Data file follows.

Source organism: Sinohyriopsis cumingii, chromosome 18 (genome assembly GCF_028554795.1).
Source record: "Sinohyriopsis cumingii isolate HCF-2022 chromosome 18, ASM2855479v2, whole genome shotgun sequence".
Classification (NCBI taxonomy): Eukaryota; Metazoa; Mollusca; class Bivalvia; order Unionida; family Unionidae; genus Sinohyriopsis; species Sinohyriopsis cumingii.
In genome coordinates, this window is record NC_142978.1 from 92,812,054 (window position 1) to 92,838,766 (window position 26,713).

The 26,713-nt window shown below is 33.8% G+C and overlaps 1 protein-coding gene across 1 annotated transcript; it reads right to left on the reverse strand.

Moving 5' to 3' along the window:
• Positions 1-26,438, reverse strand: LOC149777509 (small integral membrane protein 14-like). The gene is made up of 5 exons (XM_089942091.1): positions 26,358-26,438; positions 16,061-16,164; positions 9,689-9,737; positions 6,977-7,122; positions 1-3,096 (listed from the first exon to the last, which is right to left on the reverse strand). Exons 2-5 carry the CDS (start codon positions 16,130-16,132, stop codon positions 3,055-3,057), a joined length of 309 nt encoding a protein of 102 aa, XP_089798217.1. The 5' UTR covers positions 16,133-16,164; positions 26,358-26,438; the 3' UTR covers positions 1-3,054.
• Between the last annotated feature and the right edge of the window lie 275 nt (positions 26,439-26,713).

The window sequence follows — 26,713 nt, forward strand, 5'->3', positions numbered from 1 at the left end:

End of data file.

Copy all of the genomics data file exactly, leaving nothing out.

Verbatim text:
Source organism: Sinohyriopsis cumingii, chromosome 18 (genome assembly GCF_028554795.1).
Source record: "Sinohyriopsis cumingii isolate HCF-2022 chromosome 18, ASM2855479v2, whole genome shotgun sequence".
Classification (NCBI taxonomy): Eukaryota; Metazoa; Mollusca; class Bivalvia; order Unionida; family Unionidae; genus Sinohyriopsis; species Sinohyriopsis cumingii.
In genome coordinates, this window is record NC_142978.1 from 92,812,054 (window position 1) to 92,838,766 (window position 26,713).

The 26,713-nt window shown below is 33.8% G+C and overlaps 1 protein-coding gene across 1 annotated transcript; it reads right to left on the reverse strand.

Moving 5' to 3' along the window:
• Positions 1-26,438, reverse strand: LOC149777509 (small integral membrane protein 14-like). The gene is made up of 5 exons (XM_089942091.1): positions 26,358-26,438; positions 16,061-16,164; positions 9,689-9,737; positions 6,977-7,122; positions 1-3,096 (listed from the first exon to the last, which is right to left on the reverse strand). Exons 2-5 carry the CDS (start codon positions 16,130-16,132, stop codon positions 3,055-3,057), a joined length of 309 nt encoding a protein of 102 aa, XP_089798217.1. The 5' UTR covers positions 16,133-16,164; positions 26,358-26,438; the 3' UTR covers positions 1-3,054.
• Between the last annotated feature and the right edge of the window lie 275 nt (positions 26,439-26,713).

The window sequence follows — 26,713 nt, forward strand, 5'->3', positions numbered from 1 at the left end: